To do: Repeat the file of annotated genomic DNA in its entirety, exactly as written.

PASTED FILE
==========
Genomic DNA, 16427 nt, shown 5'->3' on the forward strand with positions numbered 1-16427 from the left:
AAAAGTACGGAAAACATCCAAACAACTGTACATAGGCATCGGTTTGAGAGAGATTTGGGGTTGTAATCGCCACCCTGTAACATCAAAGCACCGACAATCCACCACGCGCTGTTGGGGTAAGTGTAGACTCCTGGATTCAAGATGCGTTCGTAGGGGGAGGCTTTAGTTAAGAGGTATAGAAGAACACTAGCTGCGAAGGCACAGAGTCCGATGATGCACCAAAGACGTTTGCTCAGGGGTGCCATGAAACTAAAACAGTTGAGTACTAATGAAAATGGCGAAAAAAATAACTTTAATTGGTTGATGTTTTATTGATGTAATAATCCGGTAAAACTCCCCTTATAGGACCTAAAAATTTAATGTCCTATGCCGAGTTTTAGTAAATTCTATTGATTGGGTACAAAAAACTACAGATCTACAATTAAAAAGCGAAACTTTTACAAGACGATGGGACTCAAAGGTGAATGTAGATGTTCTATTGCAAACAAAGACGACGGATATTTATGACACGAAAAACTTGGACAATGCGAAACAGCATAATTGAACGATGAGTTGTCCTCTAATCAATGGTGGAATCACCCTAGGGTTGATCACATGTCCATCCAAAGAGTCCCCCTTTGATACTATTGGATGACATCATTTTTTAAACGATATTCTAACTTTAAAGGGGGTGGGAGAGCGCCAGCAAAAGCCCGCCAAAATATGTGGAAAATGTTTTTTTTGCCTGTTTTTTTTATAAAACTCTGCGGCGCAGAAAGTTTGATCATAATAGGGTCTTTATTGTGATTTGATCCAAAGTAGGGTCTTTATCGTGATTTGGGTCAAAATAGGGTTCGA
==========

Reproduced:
Genomic DNA, 16427 nt, shown 5'->3' on the forward strand with positions numbered 1-16427 from the left:
AAAAGTACGGAAAACATCCAAACAACTGTACATAGGCATCGGTTTGAGAGAGATTTGGGGTTGTAATCGCCACCCTGTAACATCAAAGCACCGACAATCCACCACGCGCTGTTGGGGTAAGTGTAGACTCCTGGATTCAAGATGCGTTCGTAGGGGGAGGCTTTAGTTAAGAGGTATAGAAGAACACTAGCTGCGAAGGCACAGAGTCCGATGATGCACCAAAGACGTTTGCTCAGGGGTGCCATGAAACTAAAACAGTTGAGTACTAATGAAAATGGCGAAAAAAATAACTTTAATTGGTTGATGTTTTATTGATGTAATAATCCGGTAAAACTCCCCTTATAGGACCTAAAAATTTAATGTCCTATGCCGAGTTTTAGTAAATTCTATTGATTGGGTACAAAAAACTACAGATCTACAATTAAAAAGCGAAACTTTTACAAGACGATGGGACTCAAAGGTGAATGTAGATGTTCTATTGCAAACAAAGACGACGGATATTTATGACACGAAAAACTTGGACAATGCGAAACAGCATAATTGAACGATGAGTTGTCCTCTAATCAATGGTGGAATCACCCTAGGGTTGATCACATGTCCATCCAAAGAGTCCCCCTTTGATACTATTGGATGACATCATTTTTTAAACGATATTCTAACTTTAAAGGGGGTGGGAGAGCGCCAGCAAAAGCCCGCCAAAATATGTGGAAAATGTTTTTTTTGCCTGTTTTTTTTATAAAACTCTGCGGCGCAGAAAGTTTGATCATAATAGGGTCTTTATTGTGATTTGATCCAAAGTAGGGTCTTTATCGTGATTTGGGTCAAAATAGGGTTCGA